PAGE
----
2) Step out of the car and step back in. (or make it think that you do by lifting your bum off the seat, then open and then close the door.)  Car will go “off”. Then start the car as normal.

Hope that helps.

National Drive Electric Week 2016 – Santa Monica, Long Beach, and a wrap-up

I usually attend two or three of the National Drive Electric Week (formerly National Plug In Day) events a year. I’ve always found them to be fun and key to confirming me as a member of the rEVolution.

This past year’s events in Diamond Bar and Los Angeles were published on this blog pretty much as it happened.  I wanted to cover the other two events that I attended in the same manner, but also wanted to share our Long Way Round Trip with readers two months from when the trip happened (and, intentionally, as a way to celebrate National Drive Electric Week.)  The trip won out and so, here we are with Santa Monica and Long Beach coverage weeks later.

Santa Monica, September 16, 2016

The Santa Monica NDEW2016 event was held on Friday and Saturday (September 16-17, 2016) in conjunction with Alt Car Expo.  I actually went to Santa Monica to attend Alt Car Expo, and was pleasantly surprised by the NDEW2016 event that was being held at the same time.

Drove to Santa Monica in the better half’s Roadster.  We’ve been having some challenges with its charging and I wanted to test the car and see if it faults with the chargers at the parking lot in Santa Monica.  Luckily (and yet frustratingly), for the test, it did not.

IMG_20160916_083559

Untitled

The City of Santa Monica is one of the most EV friendly cities and many of the municipal lots have free charging and the one at the civic center is no exception.  Additionally, these Level 2 chargers were also powered by a solar carport.

IMG_0476.JPG

At 30A, charging was going to take a while, but I’m here for the whole day, so I put my contact information on the EV Hangtag, checked into Plugshare and gave a status on when I expect to be done with charging, and went inside to the Alt Car Expo conference.

IMG_20160916_092155

The NDEW part of the conference was set up in a cordoned off section of the parking lot.

IMG_20160916_144529

The check in table for the Alt Car Expo was apparently where one also signs up for the Ride & Drive portion.  Something which I did not fill up at the time, and turns out, I should’ve.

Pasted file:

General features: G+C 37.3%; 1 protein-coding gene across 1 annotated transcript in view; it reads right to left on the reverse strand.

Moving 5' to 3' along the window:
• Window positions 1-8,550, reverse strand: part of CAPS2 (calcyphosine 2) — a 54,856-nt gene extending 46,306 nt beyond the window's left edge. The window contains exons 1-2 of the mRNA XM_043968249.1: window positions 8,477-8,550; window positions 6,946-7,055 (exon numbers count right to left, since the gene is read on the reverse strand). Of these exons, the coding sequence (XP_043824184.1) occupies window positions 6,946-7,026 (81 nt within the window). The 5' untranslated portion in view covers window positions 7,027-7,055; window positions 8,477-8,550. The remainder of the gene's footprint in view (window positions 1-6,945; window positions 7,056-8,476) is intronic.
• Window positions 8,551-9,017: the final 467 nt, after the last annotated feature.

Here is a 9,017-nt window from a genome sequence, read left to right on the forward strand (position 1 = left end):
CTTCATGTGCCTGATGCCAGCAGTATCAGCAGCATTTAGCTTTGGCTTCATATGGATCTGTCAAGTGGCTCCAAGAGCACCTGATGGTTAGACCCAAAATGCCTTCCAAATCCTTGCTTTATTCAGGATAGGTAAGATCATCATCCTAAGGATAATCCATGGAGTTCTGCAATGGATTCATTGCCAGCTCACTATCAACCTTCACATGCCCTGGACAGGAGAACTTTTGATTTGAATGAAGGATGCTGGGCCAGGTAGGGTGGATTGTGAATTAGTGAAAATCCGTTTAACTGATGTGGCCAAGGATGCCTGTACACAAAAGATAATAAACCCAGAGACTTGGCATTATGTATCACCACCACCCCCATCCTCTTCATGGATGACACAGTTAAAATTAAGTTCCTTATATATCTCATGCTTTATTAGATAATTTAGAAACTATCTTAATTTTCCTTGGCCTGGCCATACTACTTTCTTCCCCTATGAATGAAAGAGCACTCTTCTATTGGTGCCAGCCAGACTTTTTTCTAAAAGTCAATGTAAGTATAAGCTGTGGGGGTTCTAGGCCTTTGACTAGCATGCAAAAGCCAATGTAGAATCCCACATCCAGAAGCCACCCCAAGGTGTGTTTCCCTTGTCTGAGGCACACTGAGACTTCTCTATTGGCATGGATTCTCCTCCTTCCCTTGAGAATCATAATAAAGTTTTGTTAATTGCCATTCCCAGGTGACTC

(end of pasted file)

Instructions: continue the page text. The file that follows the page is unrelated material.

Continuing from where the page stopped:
IMG_20160916_144603

The Santa Monica set-up was a mix between EV owners and drivers demonstrating their EVs to the public (no Ride and Drive.)

IMG_20160916_144612

The Coda Sedan that was at the site was owned by the same gentleman who owns and operates several Codas and Coda gliders. In talking with the owner, it turns out that he was the same Coda that I spotted at the Los Angeles event as well.

IMG_20160916_144621

The Corbin Sparrow that was at Santa Monica is also the same exact one that was in the Los Angeles event.  I guess, I’m not the only EVangelist who enjoys talking EVs with the public.

IMG_20160916_144624

At this location, only the car manufacturers were the only ones providing Ride and Drive events at this location. The participating vehicles were more than just BEVs, there were several hydrogen fuel cell vehicles as well.

IMG_20160916_150451

The Honda Clarity,

IMG_20160916_150456

the Hyundai Tucson Fuel Cell,

IMG_20160916_150502

and the Toyota Mirai was there too.

IMG_20160916_150613

I was surprised to spot a Diesel Volkswagen at the site, it was part of the Zipcar car-sharing program and I suppose that Alt Car considers this to be an acceptable solution.  I’m not too keen on any more diesel vehicles.

IMG_20160916_150513

Personally, I think the service from Waivecar.com is a better candidate as it provides car sharing AND an EV (Chevy Spark EVs, to be precise) for no cost for the first two hours is quite an amazing deal.

IMG_20160916_150528

There were other exhibitors here as well.

IMG_20160916_150507

It looks like the same Chevy Bolt EV that was in Portland for EV Roadmap 9 was in Santa Monica as well.

IMG_20160916_150642

The only plug-in that was at the site that I have yet to drive was the Audi A3 E-Tron.  Unfortunately, I did not sign up for the Ride and Drive portion of the event in front, and I wasn’t that thrilled to drive a plug-in hybrid anyway, so I skipped it.  I spent the time at the event talking to and catching up with EV friends and decided to pass on the evening reception for the conference.

Leaving Santa Monica during rush hour is often an exercise in futility.  I decided to take some surface streets South through Venice.  Had an interesting sighting on my drive.  I spotted some manufacturer cars being driven around.   Unfortunately they were not EVs, but still a thrill to spot these camouflaged vehicles on the road.  I’m guessing its a new BMW 7 series, but could be a 5 series, I suppose.

IMG_0485.JPG

IMG_0481.JPG

IMG_0482.JPG

Hard to see, but click and zoom in on the rearview mirror. Can’t mistake the “kidney beans” on the front grill.

Untitled

I know that BMW is working on further electrification, but it would have been cool to spot a new EV on the road.

Long Beach, September 17, 2016

The following day, Saturday, September 17, I attended the NDEW gathering in Long Beach, CA.  This event was the closest to the traditional NDEW events that I have attended in the past. This one had less manufacturer involvement in it and more public-facing event. It was more traditional in that we were welcomed by some politicians and spent the time just “hanging out” and talking to folks.

NDEW2016 - MF - 1